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Journal of Biomedicine and BiotechnologyVolume 2009 2009, Article ID 587405, 7 pages

Research Article

Centre for Bioinformation Science, MSI, The Australian National University, Canberra, ACT 0200, Australia

School of Mathematics and Statistics, Faculty of Science, Prince of Wales Clinical School, Faculty of Medicine, University of NSW, Sydney 2052, Australia

Received 3 March 2009; Revised 31 July 2009; Accepted 3 November 2009

Academic Editor: Satoru Miyano

Copyright © 2009 Yvonne E. Pittelkow and Susan R. Wilson. This is an open access article distributed under the Creative Commons Attribution License, which permits unrestricted use, distribution, and reproduction in any medium, provided the original work is properly cited.


Scientific advances are raising expectations that patient-tailored treatment will soon be available. The development of resulting clinical approaches needs to be based on well-designed experimental and observational procedures that provide data to which proper biostatistical analyses are applied. Gene expression microarray and related technology are rapidly evolving. It is providing extremely large gene expression profiles containing many thousands of measurements. Choosing a subset from these gene expression measurements to include in a gene expression signature is one of the many challenges needing to be met. Choice of this signature depends on many factors, including the selection of patients in the training set. So the reliability and reproducibility of the resultant prognostic gene signature needs to be evaluated, in such a way as to be relevant to the clinical setting. A relatively straightforward approach is based on cross validation, with separate selection of genes at each iteration to avoid selection bias. Within this approach we developed two different methods, one based on forward selection, the other on genes that were statistically significant in all training blocks of data. We demonstrate our approach to gene signature evaluation with a well-known breast cancer data set.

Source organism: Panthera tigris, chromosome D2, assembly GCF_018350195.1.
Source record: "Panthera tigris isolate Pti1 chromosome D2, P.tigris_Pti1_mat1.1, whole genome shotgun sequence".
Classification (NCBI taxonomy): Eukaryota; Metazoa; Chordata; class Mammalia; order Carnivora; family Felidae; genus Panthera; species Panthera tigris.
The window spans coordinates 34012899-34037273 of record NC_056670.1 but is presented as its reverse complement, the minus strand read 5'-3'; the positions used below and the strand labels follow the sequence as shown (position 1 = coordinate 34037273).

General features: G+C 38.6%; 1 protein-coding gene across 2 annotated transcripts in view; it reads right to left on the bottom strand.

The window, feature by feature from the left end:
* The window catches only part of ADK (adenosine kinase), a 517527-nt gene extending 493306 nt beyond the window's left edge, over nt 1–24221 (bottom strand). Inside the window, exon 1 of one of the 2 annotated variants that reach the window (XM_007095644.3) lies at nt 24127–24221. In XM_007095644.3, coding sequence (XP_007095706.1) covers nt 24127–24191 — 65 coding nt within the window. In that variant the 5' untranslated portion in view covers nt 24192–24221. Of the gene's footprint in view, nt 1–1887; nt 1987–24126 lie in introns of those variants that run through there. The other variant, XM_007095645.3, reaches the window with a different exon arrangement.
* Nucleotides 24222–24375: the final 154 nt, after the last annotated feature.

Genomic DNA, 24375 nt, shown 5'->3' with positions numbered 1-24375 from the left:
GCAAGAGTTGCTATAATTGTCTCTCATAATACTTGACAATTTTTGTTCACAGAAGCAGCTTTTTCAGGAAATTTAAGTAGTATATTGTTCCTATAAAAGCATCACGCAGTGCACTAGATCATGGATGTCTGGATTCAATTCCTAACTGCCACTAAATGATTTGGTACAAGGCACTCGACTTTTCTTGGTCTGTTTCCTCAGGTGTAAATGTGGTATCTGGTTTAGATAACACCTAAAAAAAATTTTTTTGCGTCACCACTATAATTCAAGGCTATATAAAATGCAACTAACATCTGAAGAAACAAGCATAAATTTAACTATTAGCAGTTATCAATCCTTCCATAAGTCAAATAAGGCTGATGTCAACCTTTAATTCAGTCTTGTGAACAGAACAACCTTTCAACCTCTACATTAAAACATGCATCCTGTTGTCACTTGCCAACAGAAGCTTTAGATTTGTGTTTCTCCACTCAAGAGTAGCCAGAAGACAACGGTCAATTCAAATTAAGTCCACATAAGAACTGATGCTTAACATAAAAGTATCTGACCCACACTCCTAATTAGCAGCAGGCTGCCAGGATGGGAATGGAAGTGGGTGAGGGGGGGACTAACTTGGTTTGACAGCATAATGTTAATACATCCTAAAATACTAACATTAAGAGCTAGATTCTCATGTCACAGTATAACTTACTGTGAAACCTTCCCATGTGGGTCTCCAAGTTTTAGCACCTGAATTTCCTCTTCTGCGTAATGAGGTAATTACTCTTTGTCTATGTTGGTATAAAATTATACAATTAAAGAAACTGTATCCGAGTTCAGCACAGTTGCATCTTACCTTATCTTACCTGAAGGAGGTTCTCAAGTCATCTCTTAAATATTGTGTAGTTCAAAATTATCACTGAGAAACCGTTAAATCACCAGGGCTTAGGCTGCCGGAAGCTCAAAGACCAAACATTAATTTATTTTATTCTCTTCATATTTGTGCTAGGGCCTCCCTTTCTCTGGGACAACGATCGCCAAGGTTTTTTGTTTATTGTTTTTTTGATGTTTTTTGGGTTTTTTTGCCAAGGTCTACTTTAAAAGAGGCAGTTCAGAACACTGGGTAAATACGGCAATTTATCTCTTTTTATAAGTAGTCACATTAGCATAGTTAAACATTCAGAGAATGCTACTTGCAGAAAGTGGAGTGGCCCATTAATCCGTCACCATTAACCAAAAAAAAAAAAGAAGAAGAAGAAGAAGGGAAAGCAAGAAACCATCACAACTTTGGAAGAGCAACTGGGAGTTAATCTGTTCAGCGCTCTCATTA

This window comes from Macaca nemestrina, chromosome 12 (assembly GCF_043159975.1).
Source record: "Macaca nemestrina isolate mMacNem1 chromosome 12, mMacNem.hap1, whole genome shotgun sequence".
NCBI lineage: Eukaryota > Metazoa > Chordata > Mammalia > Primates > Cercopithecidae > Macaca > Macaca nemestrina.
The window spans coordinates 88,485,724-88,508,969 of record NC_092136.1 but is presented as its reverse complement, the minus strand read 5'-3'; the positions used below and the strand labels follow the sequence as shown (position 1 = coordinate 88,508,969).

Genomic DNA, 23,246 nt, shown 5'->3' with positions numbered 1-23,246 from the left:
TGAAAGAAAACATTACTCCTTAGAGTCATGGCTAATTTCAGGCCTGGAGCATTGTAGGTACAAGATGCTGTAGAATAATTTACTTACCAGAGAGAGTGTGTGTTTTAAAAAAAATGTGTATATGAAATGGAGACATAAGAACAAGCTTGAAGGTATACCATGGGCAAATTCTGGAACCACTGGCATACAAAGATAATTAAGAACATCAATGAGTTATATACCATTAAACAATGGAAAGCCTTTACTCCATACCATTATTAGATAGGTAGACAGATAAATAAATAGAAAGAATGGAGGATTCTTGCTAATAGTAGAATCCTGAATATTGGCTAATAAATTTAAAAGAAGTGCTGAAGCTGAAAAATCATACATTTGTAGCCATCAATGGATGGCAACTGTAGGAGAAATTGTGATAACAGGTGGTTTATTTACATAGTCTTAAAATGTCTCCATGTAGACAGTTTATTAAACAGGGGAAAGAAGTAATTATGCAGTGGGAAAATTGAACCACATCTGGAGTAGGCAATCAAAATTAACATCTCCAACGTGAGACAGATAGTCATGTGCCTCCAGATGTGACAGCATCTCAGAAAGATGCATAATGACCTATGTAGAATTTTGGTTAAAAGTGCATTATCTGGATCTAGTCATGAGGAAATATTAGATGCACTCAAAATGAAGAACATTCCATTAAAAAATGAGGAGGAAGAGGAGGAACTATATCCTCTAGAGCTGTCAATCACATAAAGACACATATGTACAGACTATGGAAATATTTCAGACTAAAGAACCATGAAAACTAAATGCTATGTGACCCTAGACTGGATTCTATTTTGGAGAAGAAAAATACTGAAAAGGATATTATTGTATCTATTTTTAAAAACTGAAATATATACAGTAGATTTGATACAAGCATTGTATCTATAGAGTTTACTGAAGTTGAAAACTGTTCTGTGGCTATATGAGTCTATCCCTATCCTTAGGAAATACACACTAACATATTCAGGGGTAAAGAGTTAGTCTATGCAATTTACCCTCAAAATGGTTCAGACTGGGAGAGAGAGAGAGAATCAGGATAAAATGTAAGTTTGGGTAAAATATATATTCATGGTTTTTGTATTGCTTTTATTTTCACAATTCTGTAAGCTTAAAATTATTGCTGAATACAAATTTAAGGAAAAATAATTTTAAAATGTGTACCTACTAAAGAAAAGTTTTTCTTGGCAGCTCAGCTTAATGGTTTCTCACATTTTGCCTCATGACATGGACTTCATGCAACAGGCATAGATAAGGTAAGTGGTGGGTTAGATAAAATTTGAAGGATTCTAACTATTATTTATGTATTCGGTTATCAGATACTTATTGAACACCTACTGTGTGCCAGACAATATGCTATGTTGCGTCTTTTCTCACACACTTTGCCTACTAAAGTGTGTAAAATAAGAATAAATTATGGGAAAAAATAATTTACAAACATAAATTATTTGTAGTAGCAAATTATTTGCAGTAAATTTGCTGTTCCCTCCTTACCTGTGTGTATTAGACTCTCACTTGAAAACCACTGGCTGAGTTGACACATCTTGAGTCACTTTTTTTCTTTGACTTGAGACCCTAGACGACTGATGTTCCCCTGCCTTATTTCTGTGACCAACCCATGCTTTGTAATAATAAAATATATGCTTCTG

Autor: Yvonne E. Pittelkow and Susan R. Wilson



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